Researchers at the Swiss EPFL are working on developing a perovskite-based material that can convert light and X-rays into electricity and holds great potential for use in photovoltaics as well as space exploration.

The scientists have chosen to use methylammonium lead iodide (CH3NH3PbI3), a material already used in conventional perovskite solar cells, where it harvests visible-light photons that are then converted into electricity. They fabricated single crystals of methylammonium lead iodide and tested them on photocurrent generation while irradiating them with X-rays, where they found 75% charge-collection efficiency in millimeter-sized crystals. This high-efficiency current conversion for X-ray radiation also matched the material’s high X-ray absorption coefficient.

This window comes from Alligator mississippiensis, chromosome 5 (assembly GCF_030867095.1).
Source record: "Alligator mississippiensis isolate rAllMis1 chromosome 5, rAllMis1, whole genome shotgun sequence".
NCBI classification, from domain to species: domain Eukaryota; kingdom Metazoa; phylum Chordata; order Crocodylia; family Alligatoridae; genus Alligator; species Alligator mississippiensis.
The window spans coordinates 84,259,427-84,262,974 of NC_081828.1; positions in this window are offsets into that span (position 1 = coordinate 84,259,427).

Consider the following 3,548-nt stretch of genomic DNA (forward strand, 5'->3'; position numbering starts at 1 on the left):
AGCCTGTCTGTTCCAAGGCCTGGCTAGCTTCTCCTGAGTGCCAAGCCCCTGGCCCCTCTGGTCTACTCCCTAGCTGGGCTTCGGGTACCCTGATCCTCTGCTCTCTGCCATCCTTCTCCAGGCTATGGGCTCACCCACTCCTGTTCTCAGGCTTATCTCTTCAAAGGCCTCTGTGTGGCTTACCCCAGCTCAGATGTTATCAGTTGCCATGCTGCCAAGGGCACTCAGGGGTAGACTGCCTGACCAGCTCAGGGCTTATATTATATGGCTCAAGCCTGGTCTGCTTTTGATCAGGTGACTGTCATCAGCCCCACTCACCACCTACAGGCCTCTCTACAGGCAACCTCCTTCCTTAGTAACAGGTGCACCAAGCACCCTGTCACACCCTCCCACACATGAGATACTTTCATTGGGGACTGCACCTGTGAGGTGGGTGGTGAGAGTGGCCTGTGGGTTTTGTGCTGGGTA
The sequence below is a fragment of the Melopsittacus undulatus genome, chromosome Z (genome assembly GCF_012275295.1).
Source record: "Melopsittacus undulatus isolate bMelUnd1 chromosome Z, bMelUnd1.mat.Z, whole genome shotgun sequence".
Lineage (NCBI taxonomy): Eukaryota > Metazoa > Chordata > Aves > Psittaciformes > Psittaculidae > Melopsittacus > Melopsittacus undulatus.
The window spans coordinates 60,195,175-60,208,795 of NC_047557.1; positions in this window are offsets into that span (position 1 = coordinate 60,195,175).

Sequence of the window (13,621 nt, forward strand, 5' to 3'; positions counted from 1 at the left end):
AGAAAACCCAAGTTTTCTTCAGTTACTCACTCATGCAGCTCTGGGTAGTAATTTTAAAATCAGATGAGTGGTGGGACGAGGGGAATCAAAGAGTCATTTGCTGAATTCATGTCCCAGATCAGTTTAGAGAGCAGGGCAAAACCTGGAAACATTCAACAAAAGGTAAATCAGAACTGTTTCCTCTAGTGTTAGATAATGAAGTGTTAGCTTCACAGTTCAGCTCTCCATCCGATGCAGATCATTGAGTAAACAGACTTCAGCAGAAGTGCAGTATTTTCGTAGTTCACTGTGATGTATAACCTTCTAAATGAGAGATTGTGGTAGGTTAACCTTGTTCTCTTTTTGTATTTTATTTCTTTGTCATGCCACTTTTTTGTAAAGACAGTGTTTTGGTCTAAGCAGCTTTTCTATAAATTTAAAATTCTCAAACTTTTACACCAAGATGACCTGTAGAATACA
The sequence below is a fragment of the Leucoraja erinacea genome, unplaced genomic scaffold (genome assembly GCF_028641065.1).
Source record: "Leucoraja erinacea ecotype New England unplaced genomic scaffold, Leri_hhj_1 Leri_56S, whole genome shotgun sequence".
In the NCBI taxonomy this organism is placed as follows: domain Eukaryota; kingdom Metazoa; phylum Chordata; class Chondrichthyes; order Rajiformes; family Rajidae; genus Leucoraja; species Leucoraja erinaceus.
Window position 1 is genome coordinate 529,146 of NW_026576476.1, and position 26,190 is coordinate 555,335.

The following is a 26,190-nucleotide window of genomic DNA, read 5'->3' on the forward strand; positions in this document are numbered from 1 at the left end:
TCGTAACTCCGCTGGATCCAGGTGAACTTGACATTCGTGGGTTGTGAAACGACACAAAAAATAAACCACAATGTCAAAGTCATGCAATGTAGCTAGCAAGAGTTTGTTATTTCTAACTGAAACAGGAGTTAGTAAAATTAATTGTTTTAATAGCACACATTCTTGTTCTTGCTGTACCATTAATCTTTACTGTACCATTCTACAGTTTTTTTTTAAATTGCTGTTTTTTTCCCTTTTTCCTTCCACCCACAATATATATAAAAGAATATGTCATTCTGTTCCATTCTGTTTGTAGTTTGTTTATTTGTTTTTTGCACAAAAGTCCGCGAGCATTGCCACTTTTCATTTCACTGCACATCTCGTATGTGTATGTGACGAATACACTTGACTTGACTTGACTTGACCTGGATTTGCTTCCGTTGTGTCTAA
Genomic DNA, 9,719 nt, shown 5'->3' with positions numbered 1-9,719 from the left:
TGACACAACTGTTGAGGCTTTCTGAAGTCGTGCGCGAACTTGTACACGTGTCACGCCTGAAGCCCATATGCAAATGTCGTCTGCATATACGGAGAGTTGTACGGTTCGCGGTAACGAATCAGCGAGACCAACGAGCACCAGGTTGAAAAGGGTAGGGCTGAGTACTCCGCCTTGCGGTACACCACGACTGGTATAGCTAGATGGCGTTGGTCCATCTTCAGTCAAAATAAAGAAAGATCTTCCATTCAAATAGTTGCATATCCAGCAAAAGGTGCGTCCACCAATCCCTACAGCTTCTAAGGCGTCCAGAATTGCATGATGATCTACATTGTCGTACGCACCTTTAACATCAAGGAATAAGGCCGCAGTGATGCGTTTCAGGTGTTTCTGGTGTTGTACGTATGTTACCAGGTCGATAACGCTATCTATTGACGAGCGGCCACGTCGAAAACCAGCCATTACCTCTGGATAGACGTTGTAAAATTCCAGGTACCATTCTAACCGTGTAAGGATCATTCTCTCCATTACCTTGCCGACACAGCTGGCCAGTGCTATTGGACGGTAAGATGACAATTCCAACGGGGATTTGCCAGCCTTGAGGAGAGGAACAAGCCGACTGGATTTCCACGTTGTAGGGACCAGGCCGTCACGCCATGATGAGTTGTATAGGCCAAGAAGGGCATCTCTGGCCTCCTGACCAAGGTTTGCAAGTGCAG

In terms of degradation, the material’s performance decreased less than 20% when hit with X-ray doses similar to those in space, which may represent very promising stability for high-radiation doses. According to the researchers, the combination of these features can lead to fabricating photovoltaic cells that can harvest visible, X-ray, and even gamma-ray photons. Such technology can have far-reaching advantages for space exploration, as well as converting waste radiation in nuclear powerplants.